What an exciting year for business! The Canadian
Chamber of Commerce just published its Crystal Ball –
Outlook 2015 Report, and big changes are coming to
the global economy. Canada performed well last year,
but there are vulnerabilities just over the horizon, from
highly indebted consumers to worries about our
housing market and now weaker oil prices. But, there
are also big opportunities as the U.S. economy is
accelerating into a booming recovery while the weak
loonie is boosting our exports.
Around the world, we’ve been seeing signs of
weakness even after last year’s dismal results.
Emerging markets, which used to be the engines of
global growth, have slowed and are much more
vulnerable than in the past. Brazil is struggling with
stagnation, Russia is in a deep recession and even
mighty China was forced to lower interest rates to
prop up its bubbly housing market and reduce
financing costs for business.
Across the Atlantic, the euro crisis is back, as
disappointing growth combined with mild deflation.
The 18 countries of the euro zone will see growth of
around 1% in 2015. And, there are risks to even this
gloomy scenario as a radical leftist Syriza party is
leading the polls in Greece and could form the next
government on January 25. European governments
may find themselves in a showdown with a Greek
prime minister demanding debt relief and an end to
austerity. Markets will be troubled by renewed fears of
a euro break-up, even though that remains unlikely.
There is really only one major economy that is picking
up strength. Fortunately, it’s the world’s largest, the
United States of America, with 20% of global GDP. The
U.S. economy grew a staggering 5% in the third
quarter of 2014 thanks to a resurgent consumer and
astonishing strength in the corporate sector.
Unemployment in the U.S. is down to just 5.8% and
wages are rising.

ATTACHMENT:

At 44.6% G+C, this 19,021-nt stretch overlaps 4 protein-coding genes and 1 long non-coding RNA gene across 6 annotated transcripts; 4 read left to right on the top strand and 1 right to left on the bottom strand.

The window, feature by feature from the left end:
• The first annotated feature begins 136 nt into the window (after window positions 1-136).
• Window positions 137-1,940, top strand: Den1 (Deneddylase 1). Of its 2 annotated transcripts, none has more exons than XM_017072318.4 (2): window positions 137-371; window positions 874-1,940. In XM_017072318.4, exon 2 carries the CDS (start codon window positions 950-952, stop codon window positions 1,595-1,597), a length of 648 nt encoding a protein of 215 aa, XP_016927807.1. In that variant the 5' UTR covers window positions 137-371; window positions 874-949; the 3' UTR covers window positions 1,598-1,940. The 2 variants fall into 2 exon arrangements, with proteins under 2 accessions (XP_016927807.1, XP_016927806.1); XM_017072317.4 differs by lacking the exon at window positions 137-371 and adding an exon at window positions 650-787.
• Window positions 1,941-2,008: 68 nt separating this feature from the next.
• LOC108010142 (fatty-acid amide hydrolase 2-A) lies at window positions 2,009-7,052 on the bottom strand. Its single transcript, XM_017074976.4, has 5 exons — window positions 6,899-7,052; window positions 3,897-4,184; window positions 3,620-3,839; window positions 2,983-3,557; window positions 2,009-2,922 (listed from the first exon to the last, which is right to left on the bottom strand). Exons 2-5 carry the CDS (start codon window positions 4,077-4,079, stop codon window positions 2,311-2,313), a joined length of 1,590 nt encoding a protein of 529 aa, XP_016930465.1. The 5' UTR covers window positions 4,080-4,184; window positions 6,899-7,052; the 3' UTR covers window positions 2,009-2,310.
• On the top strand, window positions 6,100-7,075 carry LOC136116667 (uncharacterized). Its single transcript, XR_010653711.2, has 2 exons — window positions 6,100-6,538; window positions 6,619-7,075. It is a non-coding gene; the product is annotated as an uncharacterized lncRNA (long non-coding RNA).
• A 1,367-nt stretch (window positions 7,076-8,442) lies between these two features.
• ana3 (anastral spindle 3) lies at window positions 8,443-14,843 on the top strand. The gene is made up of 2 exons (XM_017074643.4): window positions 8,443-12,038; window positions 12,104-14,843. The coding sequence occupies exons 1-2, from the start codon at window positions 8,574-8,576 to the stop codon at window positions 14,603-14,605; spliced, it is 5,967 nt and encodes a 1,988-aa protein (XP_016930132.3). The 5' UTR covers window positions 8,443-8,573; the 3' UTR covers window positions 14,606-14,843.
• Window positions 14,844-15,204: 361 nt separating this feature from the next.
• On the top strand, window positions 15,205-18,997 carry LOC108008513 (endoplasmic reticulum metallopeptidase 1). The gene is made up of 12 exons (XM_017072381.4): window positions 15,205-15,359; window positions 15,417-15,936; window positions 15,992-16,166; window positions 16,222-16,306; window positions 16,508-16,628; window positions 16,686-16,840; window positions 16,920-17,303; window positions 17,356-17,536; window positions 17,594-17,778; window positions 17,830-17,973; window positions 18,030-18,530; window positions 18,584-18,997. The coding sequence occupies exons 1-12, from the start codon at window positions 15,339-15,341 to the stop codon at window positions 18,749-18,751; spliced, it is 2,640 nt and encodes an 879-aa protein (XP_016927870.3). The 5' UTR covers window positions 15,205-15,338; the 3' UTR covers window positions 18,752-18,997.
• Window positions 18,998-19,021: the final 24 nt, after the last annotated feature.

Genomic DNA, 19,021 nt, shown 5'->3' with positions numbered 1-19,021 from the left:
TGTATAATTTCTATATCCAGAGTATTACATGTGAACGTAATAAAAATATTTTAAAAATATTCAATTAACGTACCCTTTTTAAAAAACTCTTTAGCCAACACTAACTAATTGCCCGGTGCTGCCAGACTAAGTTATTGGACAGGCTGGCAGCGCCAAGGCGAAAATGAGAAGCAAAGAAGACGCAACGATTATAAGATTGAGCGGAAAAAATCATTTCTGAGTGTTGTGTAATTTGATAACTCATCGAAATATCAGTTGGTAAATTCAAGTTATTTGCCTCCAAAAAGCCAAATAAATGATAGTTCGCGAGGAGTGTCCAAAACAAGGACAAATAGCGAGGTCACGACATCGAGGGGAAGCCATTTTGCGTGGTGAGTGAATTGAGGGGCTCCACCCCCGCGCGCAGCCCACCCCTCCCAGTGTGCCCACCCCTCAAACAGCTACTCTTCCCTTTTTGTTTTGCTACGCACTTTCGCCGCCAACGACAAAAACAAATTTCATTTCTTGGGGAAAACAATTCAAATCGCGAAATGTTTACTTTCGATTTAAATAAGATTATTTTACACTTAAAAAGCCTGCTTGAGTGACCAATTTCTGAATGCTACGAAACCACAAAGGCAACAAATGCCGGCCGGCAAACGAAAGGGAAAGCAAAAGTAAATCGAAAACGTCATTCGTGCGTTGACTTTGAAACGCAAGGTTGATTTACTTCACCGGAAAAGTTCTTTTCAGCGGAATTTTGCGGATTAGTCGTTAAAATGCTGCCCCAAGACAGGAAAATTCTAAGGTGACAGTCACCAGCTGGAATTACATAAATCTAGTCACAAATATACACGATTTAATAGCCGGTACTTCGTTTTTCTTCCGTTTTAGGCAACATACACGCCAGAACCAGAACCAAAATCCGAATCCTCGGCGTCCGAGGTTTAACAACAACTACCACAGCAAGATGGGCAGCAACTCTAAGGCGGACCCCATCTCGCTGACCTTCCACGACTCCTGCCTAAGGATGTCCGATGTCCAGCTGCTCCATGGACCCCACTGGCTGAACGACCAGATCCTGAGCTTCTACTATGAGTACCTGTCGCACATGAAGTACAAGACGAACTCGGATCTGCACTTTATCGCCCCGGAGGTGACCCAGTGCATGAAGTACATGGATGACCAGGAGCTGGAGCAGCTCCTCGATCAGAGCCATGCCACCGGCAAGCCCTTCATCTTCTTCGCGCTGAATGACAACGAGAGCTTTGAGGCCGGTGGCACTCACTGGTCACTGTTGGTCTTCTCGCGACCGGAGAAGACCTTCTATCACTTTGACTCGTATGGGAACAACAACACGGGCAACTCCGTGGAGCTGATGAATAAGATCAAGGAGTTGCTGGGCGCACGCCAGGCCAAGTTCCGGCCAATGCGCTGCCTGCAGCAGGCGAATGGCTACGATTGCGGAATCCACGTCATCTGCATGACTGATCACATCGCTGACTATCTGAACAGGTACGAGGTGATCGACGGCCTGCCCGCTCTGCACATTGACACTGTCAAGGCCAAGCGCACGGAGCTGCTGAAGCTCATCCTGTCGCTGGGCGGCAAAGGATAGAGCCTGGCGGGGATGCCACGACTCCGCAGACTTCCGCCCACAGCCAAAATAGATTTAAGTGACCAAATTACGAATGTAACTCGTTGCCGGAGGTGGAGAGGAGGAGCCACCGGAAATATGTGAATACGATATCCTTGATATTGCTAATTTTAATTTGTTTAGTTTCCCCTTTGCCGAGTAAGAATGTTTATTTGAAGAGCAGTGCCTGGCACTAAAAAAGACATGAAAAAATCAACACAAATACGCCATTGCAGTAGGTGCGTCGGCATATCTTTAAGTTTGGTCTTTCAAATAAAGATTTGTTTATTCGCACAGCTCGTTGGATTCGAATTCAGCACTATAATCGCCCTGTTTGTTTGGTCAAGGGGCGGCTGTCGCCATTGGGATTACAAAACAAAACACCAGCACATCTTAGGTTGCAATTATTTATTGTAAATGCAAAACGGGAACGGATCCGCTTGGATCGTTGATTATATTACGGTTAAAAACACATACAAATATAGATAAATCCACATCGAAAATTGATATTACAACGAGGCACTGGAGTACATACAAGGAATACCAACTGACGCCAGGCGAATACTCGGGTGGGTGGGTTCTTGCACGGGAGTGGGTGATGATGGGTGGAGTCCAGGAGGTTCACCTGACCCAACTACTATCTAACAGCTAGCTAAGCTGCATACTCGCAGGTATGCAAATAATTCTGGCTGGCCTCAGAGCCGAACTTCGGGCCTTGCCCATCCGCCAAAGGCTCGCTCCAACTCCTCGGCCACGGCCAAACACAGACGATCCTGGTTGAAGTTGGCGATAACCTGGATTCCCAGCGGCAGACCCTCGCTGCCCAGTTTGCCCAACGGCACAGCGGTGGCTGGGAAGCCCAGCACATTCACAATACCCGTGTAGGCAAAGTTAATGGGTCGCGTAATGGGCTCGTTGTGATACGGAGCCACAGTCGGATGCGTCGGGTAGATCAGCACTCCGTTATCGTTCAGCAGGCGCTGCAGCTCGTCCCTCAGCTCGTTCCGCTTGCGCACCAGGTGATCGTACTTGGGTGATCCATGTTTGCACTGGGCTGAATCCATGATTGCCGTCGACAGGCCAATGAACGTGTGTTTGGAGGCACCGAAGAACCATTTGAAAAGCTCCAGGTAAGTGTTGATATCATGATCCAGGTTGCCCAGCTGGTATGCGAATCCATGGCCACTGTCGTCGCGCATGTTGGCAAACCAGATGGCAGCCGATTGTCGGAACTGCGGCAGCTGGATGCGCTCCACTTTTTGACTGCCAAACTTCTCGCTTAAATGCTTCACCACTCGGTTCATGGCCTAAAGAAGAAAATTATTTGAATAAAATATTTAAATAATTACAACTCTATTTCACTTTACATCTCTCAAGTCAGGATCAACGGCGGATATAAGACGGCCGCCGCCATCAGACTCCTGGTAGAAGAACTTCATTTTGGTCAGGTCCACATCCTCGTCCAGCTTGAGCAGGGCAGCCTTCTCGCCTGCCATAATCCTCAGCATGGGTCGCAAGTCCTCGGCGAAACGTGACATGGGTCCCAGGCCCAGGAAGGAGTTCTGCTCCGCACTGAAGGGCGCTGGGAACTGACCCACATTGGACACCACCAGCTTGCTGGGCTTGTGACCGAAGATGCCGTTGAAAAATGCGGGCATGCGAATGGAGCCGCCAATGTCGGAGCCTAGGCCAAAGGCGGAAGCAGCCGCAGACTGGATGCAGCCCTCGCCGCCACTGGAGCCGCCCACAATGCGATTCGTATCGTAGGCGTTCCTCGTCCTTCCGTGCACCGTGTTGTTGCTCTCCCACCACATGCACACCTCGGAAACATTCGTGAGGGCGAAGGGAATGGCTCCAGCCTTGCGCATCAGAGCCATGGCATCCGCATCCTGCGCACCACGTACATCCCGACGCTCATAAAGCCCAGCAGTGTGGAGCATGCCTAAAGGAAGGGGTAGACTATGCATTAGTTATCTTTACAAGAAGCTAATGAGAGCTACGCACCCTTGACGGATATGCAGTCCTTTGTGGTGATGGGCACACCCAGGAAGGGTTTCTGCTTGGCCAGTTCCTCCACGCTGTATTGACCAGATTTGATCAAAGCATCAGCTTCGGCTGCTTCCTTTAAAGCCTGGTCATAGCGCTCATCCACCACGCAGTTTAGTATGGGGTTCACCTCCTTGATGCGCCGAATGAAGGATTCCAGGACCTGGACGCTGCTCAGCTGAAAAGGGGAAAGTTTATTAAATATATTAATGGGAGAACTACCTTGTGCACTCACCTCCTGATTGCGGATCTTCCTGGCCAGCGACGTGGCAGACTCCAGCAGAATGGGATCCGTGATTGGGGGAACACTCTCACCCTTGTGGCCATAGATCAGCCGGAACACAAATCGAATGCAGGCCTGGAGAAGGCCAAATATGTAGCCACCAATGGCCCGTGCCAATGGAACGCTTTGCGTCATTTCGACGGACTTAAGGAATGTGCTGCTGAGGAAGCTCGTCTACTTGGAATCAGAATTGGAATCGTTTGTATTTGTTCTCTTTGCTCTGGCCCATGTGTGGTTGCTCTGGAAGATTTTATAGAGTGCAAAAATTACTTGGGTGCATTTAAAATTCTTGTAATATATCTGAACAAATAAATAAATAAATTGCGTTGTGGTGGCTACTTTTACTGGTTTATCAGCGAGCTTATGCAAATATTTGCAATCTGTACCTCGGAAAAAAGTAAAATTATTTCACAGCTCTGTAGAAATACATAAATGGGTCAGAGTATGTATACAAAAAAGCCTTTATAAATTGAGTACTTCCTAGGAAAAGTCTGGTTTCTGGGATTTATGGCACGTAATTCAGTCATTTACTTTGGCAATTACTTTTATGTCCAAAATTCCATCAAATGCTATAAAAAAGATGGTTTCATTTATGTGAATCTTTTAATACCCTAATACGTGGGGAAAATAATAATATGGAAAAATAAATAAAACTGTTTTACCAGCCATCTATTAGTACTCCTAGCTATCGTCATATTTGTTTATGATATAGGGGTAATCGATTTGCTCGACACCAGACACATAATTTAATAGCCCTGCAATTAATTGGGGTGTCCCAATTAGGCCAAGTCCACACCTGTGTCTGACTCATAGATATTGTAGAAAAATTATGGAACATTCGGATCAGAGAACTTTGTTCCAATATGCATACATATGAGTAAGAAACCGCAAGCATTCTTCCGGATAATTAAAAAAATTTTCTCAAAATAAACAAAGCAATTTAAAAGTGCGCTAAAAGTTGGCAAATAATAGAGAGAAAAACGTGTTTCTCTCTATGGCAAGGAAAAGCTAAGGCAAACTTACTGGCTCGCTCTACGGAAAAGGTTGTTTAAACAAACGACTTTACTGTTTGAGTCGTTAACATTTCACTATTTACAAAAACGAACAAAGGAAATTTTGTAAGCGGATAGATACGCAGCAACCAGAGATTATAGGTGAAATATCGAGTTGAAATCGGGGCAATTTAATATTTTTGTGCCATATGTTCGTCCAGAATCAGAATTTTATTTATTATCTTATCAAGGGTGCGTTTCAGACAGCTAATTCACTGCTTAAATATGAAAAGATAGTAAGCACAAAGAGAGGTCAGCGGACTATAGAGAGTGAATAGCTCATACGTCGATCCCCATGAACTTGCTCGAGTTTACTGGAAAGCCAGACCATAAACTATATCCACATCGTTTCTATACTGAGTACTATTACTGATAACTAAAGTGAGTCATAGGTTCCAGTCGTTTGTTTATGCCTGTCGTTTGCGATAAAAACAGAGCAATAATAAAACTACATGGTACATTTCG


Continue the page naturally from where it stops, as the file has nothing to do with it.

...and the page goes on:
The big question for 2015 is whether the U.S. economic
resurgence can pull other markets along with it, like a
huge locomotive dragging the global economy
forward. We think it can, and that’s why we’re
optimistic that global growth can accelerate to 4.1% in
2015 from 3.3% in 2014. The second big question for
2015: Is Canada ready?
Exports to the U.S. rose 12% last year in spite of weak
energy prices. Some of the fastest growing sectors were
auto parts, lumber, aircraft, plastics, medicines and
machinery. With a rip-roaring U.S. economy and a
weaker loonie, the growth could be even better this
year. That’s why many Canadian companies may have
to scramble to build the capacity, in terms of
investment and human capital, to keep growing.
The main challenge for our economy is that, in order to
maintain a healthy rate of growth, we have to shift
away from domestic consumption, as consumers put
their credit cards away, and focus more on exports and
business investment. Oil prices are likely to remain
weak through 2015, and the Bank of Canada warned
that this could subtract 0.3% from GDP growth.
This means Canada’s manufacturing, technology and
service sectors will need to shift into high gear. Risks
abound, but there are so many opportunities, and 2015
will be an exciting year for Canadian business. Are you
-Henrick Brakel, CCC